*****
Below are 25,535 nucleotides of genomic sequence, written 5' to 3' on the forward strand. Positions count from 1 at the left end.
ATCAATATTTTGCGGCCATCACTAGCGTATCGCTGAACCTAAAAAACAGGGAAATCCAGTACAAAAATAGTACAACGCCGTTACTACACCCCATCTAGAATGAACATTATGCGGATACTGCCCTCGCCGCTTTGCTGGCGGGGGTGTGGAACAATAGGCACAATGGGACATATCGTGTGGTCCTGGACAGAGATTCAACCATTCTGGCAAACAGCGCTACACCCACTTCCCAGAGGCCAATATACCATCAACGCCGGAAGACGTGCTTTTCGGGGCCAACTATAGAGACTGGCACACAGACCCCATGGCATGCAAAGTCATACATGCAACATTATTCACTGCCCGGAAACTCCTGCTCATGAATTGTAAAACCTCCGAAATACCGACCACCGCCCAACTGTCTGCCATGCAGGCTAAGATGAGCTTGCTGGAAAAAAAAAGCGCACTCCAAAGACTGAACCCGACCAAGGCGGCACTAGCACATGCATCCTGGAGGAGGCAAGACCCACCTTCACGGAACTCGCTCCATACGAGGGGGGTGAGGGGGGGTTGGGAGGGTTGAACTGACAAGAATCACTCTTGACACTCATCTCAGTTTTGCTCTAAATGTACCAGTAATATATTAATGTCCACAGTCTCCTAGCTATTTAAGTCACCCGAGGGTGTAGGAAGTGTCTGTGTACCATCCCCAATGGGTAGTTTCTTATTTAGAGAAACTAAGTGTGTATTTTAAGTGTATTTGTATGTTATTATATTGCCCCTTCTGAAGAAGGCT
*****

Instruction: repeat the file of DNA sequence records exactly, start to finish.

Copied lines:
Below are 25,535 nucleotides of genomic sequence, written 5' to 3' on the forward strand. Positions count from 1 at the left end.
ATCAATATTTTGCGGCCATCACTAGCGTATCGCTGAACCTAAAAAACAGGGAAATCCAGTACAAAAATAGTACAACGCCGTTACTACACCCCATCTAGAATGAACATTATGCGGATACTGCCCTCGCCGCTTTGCTGGCGGGGGTGTGGAACAATAGGCACAATGGGACATATCGTGTGGTCCTGGACAGAGATTCAACCATTCTGGCAAACAGCGCTACACCCACTTCCCAGAGGCCAATATACCATCAACGCCGGAAGACGTGCTTTTCGGGGCCAACTATAGAGACTGGCACACAGACCCCATGGCATGCAAAGTCATACATGCAACATTATTCACTGCCCGGAAACTCCTGCTCATGAATTGTAAAACCTCCGAAATACCGACCACCGCCCAACTGTCTGCCATGCAGGCTAAGATGAGCTTGCTGGAAAAAAAAAGCGCACTCCAAAGACTGAACCCGACCAAGGCGGCACTAGCACATGCATCCTGGAGGAGGCAAGACCCACCTTCACGGAACTCGCTCCATACGAGGGGGGTGAGGGGGGGTTGGGAGGGTTGAACTGACAAGAATCACTCTTGACACTCATCTCAGTTTTGCTCTAAATGTACCAGTAATATATTAATGTCCACAGTCTCCTAGCTATTTAAGTCACCCGAGGGTGTAGGAAGTGTCTGTGTACCATCCCCAATGGGTAGTTTCTTATTTAGAGAAACTAAGTGTGTATTTTAAGTGTATTTGTATGTTATTATATTGCCCCTTCTGAAGAAGGCT